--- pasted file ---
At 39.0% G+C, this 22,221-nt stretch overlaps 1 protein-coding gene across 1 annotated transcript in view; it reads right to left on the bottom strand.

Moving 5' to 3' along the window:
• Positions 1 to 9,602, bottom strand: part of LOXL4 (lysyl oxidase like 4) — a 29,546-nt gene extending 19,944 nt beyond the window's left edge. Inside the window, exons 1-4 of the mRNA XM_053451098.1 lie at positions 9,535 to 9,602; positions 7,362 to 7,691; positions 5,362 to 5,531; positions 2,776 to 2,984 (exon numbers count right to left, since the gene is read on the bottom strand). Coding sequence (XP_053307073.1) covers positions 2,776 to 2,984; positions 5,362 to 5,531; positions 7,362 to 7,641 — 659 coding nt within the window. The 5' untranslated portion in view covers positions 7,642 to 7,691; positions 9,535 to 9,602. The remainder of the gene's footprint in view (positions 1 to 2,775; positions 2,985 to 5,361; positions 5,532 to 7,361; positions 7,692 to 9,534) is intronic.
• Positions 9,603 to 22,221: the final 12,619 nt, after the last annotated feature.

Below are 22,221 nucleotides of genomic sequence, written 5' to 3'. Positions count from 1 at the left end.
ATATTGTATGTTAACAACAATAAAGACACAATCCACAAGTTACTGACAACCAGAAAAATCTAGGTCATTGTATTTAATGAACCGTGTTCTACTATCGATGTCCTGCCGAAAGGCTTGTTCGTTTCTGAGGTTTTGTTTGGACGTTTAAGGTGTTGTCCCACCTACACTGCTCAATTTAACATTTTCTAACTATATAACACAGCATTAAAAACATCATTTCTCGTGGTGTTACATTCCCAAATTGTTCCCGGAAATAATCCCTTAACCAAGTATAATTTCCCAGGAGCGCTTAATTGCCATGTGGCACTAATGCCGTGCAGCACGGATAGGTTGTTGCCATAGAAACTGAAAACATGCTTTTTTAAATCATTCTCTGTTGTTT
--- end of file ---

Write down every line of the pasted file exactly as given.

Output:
At 39.0% G+C, this 22,221-nt stretch overlaps 1 protein-coding gene across 1 annotated transcript in view; it reads right to left on the bottom strand.

Moving 5' to 3' along the window:
• Positions 1 to 9,602, bottom strand: part of LOXL4 (lysyl oxidase like 4) — a 29,546-nt gene extending 19,944 nt beyond the window's left edge. Inside the window, exons 1-4 of the mRNA XM_053451098.1 lie at positions 9,535 to 9,602; positions 7,362 to 7,691; positions 5,362 to 5,531; positions 2,776 to 2,984 (exon numbers count right to left, since the gene is read on the bottom strand). Coding sequence (XP_053307073.1) covers positions 2,776 to 2,984; positions 5,362 to 5,531; positions 7,362 to 7,641 — 659 coding nt within the window. The 5' untranslated portion in view covers positions 7,642 to 7,691; positions 9,535 to 9,602. The remainder of the gene's footprint in view (positions 1 to 2,775; positions 2,985 to 5,361; positions 5,532 to 7,361; positions 7,692 to 9,534) is intronic.
• Positions 9,603 to 22,221: the final 12,619 nt, after the last annotated feature.

Below are 22,221 nucleotides of genomic sequence, written 5' to 3'. Positions count from 1 at the left end.
ATATTGTATGTTAACAACAATAAAGACACAATCCACAAGTTACTGACAACCAGAAAAATCTAGGTCATTGTATTTAATGAACCGTGTTCTACTATCGATGTCCTGCCGAAAGGCTTGTTCGTTTCTGAGGTTTTGTTTGGACGTTTAAGGTGTTGTCCCACCTACACTGCTCAATTTAACATTTTCTAACTATATAACACAGCATTAAAAACATCATTTCTCGTGGTGTTACATTCCCAAATTGTTCCCGGAAATAATCCCTTAACCAAGTATAATTTCCCAGGAGCGCTTAATTGCCATGTGGCACTAATGCCGTGCAGCACGGATAGGTTGTTGCCATAGAAACTGAAAACATGCTTTTTTAAATCATTCTCTGTTGTTT